Coiled reticulated pythonScientific name - Python reticulatus
Common name - reticulated python

Domain - Eukarya - Being eukaryotic, the reticulated python is like the other eukaryotes in that it contains a nucleus within a membrane-bound cell.

Kingdom - Animalia - Reticulated pythons are members of the kingdom animalia because they are motile and heterotrophic (do not produce their own food).

Phylum - Chordata - Because it is in the phylum chordata, at some point in its life Python reticulatus has a notocord (which gave rise to the backbone) a dorsal nerve cord (giving rise to the brain and spinal cord), pharyngeal gill slits, an endostyle, and a post-anal tail; all characteristics of the chordates.

- Reptilia - Being a reptile, Python reticulatus is cold blooded, and has a body that is covered in scales. Its embryos are also covered by an amniotic membrane.

- Squamata - The squamata consist of lizards and snakes. They are defined by their skin, which is comprised primarily of scales. A feature of the squamata which is found especially in the snakes is their ability to open their mouths very wide in order to consumer their prey.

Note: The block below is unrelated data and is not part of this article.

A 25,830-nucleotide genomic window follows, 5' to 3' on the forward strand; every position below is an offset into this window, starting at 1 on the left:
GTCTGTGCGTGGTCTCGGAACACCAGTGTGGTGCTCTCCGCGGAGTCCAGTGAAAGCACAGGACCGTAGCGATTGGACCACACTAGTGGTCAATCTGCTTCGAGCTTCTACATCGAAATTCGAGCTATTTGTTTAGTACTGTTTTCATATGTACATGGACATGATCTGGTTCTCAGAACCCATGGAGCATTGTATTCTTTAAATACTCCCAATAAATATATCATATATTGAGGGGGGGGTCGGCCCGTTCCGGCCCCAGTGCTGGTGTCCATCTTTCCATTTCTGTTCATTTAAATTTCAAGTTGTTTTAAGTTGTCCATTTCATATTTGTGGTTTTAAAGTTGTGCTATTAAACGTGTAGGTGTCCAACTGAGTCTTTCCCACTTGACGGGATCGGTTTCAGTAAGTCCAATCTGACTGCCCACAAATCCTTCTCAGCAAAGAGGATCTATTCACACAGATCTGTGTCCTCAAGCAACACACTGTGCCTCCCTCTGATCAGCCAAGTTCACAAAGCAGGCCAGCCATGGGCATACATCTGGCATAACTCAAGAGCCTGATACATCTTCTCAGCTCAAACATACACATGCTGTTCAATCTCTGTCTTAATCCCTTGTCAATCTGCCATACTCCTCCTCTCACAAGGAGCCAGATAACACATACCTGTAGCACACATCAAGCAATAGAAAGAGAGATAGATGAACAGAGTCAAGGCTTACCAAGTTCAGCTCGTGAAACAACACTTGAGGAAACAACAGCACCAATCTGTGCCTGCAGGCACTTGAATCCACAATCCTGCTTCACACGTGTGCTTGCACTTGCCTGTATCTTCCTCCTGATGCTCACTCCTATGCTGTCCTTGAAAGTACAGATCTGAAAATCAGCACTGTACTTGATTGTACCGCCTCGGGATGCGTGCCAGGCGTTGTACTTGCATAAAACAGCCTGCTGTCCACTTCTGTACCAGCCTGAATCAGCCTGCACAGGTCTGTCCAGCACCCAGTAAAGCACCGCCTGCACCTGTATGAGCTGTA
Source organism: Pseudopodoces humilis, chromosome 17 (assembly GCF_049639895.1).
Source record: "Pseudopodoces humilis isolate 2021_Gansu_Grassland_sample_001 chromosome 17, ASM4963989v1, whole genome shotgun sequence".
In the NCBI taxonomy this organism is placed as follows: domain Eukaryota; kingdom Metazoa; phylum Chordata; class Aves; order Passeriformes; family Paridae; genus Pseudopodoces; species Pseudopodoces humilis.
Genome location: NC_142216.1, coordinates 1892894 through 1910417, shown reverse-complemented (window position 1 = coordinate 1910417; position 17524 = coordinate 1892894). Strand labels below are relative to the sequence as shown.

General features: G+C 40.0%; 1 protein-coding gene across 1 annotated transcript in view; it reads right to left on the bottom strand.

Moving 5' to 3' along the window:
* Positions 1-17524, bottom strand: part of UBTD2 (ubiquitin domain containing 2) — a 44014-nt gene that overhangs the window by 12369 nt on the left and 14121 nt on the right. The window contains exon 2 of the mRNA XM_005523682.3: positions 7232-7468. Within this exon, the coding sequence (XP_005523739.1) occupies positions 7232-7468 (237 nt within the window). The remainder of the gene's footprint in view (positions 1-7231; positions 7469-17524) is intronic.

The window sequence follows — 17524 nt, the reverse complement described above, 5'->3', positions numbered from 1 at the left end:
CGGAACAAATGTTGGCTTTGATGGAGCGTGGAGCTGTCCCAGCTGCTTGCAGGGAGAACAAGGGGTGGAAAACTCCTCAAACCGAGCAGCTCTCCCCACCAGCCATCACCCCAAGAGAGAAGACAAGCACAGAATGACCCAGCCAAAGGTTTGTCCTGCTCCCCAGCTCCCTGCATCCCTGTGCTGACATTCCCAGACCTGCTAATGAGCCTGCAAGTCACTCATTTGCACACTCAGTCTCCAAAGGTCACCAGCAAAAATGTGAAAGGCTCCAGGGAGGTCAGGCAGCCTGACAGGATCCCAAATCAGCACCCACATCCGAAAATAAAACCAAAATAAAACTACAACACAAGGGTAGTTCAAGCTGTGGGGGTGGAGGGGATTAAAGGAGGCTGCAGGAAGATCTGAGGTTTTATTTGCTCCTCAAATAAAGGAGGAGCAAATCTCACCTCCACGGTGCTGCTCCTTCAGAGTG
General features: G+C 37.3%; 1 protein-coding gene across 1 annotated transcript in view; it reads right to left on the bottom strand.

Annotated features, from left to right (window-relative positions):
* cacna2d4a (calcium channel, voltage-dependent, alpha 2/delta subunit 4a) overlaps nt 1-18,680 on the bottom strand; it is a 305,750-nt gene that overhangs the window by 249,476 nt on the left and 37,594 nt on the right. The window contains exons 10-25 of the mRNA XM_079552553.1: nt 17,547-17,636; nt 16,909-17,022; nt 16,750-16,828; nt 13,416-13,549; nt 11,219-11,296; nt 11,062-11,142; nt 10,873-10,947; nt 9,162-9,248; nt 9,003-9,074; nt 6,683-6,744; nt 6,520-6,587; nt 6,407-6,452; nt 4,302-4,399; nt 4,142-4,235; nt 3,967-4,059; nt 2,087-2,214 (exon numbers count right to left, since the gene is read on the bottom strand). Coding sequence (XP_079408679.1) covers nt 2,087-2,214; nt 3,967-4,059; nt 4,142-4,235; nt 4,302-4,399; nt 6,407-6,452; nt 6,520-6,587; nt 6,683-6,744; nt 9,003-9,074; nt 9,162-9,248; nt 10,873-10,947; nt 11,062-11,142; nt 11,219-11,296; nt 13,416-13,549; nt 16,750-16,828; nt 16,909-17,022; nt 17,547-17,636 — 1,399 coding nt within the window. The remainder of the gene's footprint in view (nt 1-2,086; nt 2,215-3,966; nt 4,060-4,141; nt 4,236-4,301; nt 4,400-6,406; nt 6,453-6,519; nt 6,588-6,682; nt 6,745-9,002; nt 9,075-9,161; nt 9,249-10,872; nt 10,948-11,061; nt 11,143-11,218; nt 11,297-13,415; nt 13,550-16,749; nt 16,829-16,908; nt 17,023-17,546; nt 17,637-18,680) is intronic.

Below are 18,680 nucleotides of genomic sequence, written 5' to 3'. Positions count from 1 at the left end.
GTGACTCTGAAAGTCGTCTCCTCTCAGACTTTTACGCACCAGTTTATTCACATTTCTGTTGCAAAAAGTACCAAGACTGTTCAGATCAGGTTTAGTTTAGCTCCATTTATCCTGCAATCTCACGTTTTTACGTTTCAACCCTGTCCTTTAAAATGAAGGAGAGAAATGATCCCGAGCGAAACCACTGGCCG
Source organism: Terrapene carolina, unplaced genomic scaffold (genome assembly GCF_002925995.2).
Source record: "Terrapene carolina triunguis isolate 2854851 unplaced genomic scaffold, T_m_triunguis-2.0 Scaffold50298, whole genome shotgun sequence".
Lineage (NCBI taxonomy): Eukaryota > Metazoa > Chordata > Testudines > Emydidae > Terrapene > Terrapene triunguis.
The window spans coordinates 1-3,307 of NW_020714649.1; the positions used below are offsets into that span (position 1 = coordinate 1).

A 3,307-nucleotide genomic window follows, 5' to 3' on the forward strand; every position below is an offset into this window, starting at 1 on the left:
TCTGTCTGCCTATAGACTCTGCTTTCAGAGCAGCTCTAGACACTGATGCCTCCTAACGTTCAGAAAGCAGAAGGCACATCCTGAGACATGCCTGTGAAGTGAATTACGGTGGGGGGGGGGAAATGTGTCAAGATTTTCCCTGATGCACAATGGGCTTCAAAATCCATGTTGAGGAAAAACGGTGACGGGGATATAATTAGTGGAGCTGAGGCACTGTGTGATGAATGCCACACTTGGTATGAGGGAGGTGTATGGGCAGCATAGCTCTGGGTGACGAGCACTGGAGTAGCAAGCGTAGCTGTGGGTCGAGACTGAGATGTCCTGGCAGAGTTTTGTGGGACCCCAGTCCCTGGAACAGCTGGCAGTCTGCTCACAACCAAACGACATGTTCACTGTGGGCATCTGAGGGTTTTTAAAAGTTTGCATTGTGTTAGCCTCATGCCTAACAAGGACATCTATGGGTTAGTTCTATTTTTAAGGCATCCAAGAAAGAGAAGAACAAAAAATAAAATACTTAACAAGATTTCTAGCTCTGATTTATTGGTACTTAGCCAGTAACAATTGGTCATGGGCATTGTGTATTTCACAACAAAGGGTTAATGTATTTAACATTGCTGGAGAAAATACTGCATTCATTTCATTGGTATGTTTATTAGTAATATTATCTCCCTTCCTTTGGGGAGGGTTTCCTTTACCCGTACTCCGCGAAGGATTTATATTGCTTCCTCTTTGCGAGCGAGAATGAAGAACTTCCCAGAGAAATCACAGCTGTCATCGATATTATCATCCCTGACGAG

- Pythonidae - Being a member of the pythonidae means that Python reticulatus is non-venomous. The family pythonidae consists of some of the largest snakes in the world, including the reticulated python, which competes with the green anaconda for the title of world's longest snake.

- Python - The genus Python consists of 7 species of non-venomous snakes. They are: Python anchietae, Python curtus, Python molurus, Python regius, Python sebae, Python timoriensis, and of course, Python reticulatus.

- Python reticulatus - Python reticulatus is the scientific name of the species, and refers to the reticulated patterns which occur on the python's skin.

Phylogenetic Tree

Phylogenetic Tree
*Xenophidia is a superfamily consisting of Atractaspididae, Colubridae, Elapidae, Hydrophiidae, and Viperidae

This page is Copyright 2008 by Timothy N. Young

Back to top         Home         Next page
Back to Multiple Organisms --